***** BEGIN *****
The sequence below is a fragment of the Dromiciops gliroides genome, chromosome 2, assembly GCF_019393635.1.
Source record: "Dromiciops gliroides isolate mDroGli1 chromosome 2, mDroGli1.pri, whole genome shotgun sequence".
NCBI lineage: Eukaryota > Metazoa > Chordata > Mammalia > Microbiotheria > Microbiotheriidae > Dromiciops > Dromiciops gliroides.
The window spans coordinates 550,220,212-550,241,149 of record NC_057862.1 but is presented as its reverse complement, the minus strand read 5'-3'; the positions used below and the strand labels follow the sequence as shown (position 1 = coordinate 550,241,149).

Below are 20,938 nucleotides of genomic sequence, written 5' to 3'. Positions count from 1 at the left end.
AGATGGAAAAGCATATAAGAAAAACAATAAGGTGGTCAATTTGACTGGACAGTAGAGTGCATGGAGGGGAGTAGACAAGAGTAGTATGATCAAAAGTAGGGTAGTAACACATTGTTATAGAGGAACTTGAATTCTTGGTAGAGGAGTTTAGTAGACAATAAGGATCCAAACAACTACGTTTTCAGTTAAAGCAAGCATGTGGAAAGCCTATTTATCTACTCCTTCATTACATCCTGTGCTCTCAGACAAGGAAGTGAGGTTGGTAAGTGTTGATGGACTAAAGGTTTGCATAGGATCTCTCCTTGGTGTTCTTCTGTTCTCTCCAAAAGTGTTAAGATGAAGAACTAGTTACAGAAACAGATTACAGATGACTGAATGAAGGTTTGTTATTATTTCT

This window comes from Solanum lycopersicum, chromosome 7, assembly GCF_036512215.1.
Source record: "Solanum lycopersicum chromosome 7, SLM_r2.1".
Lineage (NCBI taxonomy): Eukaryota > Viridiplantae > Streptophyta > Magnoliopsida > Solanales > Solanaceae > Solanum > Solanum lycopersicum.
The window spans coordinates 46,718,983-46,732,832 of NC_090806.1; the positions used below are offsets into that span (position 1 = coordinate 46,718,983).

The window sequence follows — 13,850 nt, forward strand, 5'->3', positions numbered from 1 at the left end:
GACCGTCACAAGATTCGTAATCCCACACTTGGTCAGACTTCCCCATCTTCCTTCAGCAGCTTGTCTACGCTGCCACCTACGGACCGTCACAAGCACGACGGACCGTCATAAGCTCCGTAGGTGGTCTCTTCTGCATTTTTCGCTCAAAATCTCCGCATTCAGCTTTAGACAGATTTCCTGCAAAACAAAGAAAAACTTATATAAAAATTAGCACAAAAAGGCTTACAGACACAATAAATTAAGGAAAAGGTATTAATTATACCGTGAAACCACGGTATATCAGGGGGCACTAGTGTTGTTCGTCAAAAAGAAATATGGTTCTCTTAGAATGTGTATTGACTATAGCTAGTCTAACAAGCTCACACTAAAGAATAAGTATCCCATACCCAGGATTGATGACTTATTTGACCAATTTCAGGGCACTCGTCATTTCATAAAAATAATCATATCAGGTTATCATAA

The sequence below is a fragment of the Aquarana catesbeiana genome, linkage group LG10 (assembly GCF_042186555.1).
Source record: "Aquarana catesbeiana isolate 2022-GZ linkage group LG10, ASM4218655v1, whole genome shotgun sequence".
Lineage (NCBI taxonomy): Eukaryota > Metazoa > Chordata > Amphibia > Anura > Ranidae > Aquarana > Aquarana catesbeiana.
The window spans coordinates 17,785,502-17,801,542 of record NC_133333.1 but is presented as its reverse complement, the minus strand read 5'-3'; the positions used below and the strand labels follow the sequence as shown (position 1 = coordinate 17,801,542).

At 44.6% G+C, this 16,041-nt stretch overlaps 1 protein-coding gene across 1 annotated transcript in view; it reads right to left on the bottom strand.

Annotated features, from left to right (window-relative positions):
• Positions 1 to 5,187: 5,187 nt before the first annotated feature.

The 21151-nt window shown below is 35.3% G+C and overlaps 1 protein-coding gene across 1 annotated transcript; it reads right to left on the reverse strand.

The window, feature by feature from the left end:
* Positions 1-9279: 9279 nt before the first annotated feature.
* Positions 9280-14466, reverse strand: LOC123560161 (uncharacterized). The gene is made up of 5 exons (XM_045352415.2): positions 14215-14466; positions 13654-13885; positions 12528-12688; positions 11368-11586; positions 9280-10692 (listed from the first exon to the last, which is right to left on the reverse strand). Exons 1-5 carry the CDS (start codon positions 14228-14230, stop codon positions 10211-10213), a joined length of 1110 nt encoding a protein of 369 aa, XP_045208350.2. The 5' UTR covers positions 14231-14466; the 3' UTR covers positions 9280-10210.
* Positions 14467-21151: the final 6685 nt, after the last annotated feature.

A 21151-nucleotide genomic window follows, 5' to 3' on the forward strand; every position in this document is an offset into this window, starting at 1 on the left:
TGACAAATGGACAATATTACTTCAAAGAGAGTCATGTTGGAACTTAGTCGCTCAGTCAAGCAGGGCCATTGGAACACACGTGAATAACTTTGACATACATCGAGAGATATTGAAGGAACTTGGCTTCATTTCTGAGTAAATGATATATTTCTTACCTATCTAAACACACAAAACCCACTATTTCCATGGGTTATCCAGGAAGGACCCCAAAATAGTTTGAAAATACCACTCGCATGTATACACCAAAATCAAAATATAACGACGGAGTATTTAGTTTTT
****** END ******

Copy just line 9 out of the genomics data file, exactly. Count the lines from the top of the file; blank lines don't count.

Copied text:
Lineage (NCBI taxonomy): Eukaryota > Viridiplantae > Streptophyta > Magnoliopsida > Solanales > Solanaceae > Solanum > Solanum lycopersicum.